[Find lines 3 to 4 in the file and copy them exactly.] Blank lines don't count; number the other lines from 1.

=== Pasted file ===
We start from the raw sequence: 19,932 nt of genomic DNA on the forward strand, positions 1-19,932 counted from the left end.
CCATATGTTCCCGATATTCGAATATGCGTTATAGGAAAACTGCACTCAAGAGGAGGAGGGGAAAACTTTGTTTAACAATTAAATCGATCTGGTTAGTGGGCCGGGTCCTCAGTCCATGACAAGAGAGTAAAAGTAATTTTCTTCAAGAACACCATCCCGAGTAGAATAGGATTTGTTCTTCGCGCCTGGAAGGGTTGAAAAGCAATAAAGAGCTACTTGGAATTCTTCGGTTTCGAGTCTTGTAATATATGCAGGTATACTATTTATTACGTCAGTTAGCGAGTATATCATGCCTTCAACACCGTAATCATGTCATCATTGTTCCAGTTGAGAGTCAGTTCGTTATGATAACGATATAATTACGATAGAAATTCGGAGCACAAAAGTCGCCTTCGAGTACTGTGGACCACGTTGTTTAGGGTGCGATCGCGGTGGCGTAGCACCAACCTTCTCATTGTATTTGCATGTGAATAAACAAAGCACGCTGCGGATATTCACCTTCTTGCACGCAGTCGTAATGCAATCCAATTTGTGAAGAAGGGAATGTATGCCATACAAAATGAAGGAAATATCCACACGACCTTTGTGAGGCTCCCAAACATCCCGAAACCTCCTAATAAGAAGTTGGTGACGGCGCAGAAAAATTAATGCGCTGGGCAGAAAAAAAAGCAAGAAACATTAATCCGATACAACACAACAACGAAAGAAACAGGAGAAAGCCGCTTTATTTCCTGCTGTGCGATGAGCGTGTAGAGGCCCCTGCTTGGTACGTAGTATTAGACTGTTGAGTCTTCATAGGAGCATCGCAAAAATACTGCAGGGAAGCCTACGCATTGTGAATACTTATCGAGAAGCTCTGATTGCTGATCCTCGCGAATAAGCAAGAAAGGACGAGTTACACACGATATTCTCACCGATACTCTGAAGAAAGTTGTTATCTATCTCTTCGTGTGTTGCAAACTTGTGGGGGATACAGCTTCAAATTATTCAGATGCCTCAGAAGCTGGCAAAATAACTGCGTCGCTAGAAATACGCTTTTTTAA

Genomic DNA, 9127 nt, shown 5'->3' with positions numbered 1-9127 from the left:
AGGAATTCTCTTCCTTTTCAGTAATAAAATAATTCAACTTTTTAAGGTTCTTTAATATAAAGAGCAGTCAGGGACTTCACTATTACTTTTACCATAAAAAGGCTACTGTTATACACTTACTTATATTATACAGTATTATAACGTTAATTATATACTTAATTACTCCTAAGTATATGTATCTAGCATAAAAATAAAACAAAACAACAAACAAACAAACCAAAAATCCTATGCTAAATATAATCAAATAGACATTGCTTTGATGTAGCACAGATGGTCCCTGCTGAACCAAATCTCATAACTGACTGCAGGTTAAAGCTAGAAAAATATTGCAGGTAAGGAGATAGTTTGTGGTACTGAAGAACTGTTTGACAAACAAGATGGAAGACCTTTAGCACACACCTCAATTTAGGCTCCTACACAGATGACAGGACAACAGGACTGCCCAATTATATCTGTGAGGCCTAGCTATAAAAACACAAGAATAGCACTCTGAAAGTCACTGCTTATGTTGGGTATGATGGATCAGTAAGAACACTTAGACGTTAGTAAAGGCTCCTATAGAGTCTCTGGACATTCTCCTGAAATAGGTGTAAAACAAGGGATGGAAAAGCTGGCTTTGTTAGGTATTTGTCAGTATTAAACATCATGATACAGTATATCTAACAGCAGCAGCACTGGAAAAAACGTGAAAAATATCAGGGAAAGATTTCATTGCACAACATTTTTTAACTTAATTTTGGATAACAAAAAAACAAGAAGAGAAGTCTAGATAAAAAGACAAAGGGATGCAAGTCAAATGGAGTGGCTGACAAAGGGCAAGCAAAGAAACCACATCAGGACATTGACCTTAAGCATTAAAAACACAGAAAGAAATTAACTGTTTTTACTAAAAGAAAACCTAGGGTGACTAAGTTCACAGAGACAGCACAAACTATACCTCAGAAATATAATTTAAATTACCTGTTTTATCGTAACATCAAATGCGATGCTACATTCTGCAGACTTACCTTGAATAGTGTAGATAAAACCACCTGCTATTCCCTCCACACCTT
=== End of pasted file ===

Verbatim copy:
Genomic DNA, 9127 nt, shown 5'->3' with positions numbered 1-9127 from the left:
AGGAATTCTCTTCCTTTTCAGTAATAAAATAATTCAACTTTTTAAGGTTCTTTAATATAAAGAGCAGTCAGGGACTTCACTATTACTTTTACCATAAAAAGGCTACTGTTATACACTTACTTATATTATACAGTATTATAACGTTAATTATATACTTAATTACTCCTAAGTATATGTATCTAGCATAAAAATAAAACAAAACAACAAACAAACAAACCAAAAATCCTATGCTAAATATAATCAAATAGACATTGCTTTGATGTAGCACAGATGGTCCCTGCTGAACCAAATCTCATAACTGACTGCAGGTTAAAGCTAGAAAAATATTGCAGGTAAGGAGATAGTTTGTGGTACTGAAGAACTGTTTGACAAACAAGATGGAAGACCTTTAGCACACACCTCAATTTAGGCTCCTACACAGATGACAGGACAACAGGACTGCCCAATTATATCTGTGAGGCCTAGCTATAAAAACACAAGAATAGCACTCTGAAAGTCACTGCTTATGTTGGGTATGATGGATCAGTAAGAACACTTAGACGTTAGTAAAGGCTCCTATAGAGTCTCTGGACATTCTCCTGAAATAGGTGTAAAACAAGGGATGGAAAAGCTGGCTTTGTTAGGTATTTGTCAGTATTAAACATCATGATACAGTATATCTAACAGCAGCAGCACTGGAAAAAACGTGAAAAATATCAGGGAAAGATTTCATTGCACAACATTTTTTAACTTAATTTTGGATAACAAAAAAACAAGAAGAGAAGTCTAGATAAAAAGACAAAGGGATGCAAGTCAAATGGAGTGGCTGACAAAGGGCAAGCAAAGAAACCACATCAGGACATTGACCTTAAGCATTAAAAACACAGAAAGAAATTAACTGTTTTTACTAAAAGAAAACCTAGGGTGACTAAGTTCACAGAGACAGCACAAACTATACCTCAGAAATATAATTTAAATTACCTGTTTTATCGTAACATCAAATGCGATGCTACATTCTGCAGACTTACCTTGAATAGTGTAGATAAAACCACCTGCTATTCCCTCCACACCTT